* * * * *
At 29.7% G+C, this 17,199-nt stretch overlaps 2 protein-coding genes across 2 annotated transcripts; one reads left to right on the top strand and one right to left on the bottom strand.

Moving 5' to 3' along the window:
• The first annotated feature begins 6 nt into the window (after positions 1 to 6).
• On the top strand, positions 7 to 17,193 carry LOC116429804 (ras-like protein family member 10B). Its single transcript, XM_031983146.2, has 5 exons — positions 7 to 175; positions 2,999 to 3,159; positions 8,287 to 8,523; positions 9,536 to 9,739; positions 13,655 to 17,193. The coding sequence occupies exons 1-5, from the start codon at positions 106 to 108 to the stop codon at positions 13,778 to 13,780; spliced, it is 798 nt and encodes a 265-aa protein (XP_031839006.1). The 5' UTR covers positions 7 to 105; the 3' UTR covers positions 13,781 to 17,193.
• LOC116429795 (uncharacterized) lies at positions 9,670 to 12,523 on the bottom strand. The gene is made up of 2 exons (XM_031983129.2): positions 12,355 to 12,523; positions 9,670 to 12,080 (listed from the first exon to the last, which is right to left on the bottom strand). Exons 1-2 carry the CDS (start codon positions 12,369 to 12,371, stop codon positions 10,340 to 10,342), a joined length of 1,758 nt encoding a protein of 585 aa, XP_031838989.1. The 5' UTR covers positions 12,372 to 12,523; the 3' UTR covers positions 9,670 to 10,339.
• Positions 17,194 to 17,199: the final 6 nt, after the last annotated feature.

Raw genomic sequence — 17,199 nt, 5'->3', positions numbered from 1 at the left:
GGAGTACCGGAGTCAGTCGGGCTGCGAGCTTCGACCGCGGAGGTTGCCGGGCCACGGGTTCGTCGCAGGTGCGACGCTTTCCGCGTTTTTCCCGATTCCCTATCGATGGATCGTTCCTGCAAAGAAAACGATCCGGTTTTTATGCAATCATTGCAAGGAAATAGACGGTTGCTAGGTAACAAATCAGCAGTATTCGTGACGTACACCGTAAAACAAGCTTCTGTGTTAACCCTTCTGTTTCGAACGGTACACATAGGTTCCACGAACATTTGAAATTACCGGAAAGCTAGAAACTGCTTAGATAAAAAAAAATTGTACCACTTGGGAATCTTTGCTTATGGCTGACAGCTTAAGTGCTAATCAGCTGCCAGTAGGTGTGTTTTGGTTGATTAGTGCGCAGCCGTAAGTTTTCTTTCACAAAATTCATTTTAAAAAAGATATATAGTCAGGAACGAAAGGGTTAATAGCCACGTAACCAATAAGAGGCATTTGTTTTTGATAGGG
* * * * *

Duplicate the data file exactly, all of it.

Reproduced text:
At 29.7% G+C, this 17,199-nt stretch overlaps 2 protein-coding genes across 2 annotated transcripts; one reads left to right on the top strand and one right to left on the bottom strand.

Moving 5' to 3' along the window:
• The first annotated feature begins 6 nt into the window (after positions 1 to 6).
• On the top strand, positions 7 to 17,193 carry LOC116429804 (ras-like protein family member 10B). Its single transcript, XM_031983146.2, has 5 exons — positions 7 to 175; positions 2,999 to 3,159; positions 8,287 to 8,523; positions 9,536 to 9,739; positions 13,655 to 17,193. The coding sequence occupies exons 1-5, from the start codon at positions 106 to 108 to the stop codon at positions 13,778 to 13,780; spliced, it is 798 nt and encodes a 265-aa protein (XP_031839006.1). The 5' UTR covers positions 7 to 105; the 3' UTR covers positions 13,781 to 17,193.
• LOC116429795 (uncharacterized) lies at positions 9,670 to 12,523 on the bottom strand. The gene is made up of 2 exons (XM_031983129.2): positions 12,355 to 12,523; positions 9,670 to 12,080 (listed from the first exon to the last, which is right to left on the bottom strand). Exons 1-2 carry the CDS (start codon positions 12,369 to 12,371, stop codon positions 10,340 to 10,342), a joined length of 1,758 nt encoding a protein of 585 aa, XP_031838989.1. The 5' UTR covers positions 12,372 to 12,523; the 3' UTR covers positions 9,670 to 10,339.
• Positions 17,194 to 17,199: the final 6 nt, after the last annotated feature.

Raw genomic sequence — 17,199 nt, 5'->3', positions numbered from 1 at the left:
GGAGTACCGGAGTCAGTCGGGCTGCGAGCTTCGACCGCGGAGGTTGCCGGGCCACGGGTTCGTCGCAGGTGCGACGCTTTCCGCGTTTTTCCCGATTCCCTATCGATGGATCGTTCCTGCAAAGAAAACGATCCGGTTTTTATGCAATCATTGCAAGGAAATAGACGGTTGCTAGGTAACAAATCAGCAGTATTCGTGACGTACACCGTAAAACAAGCTTCTGTGTTAACCCTTCTGTTTCGAACGGTACACATAGGTTCCACGAACATTTGAAATTACCGGAAAGCTAGAAACTGCTTAGATAAAAAAAAATTGTACCACTTGGGAATCTTTGCTTATGGCTGACAGCTTAAGTGCTAATCAGCTGCCAGTAGGTGTGTTTTGGTTGATTAGTGCGCAGCCGTAAGTTTTCTTTCACAAAATTCATTTTAAAAAAGATATATAGTCAGGAACGAAAGGGTTAATAGCCACGTAACCAATAAGAGGCATTTGTTTTTGATAGGG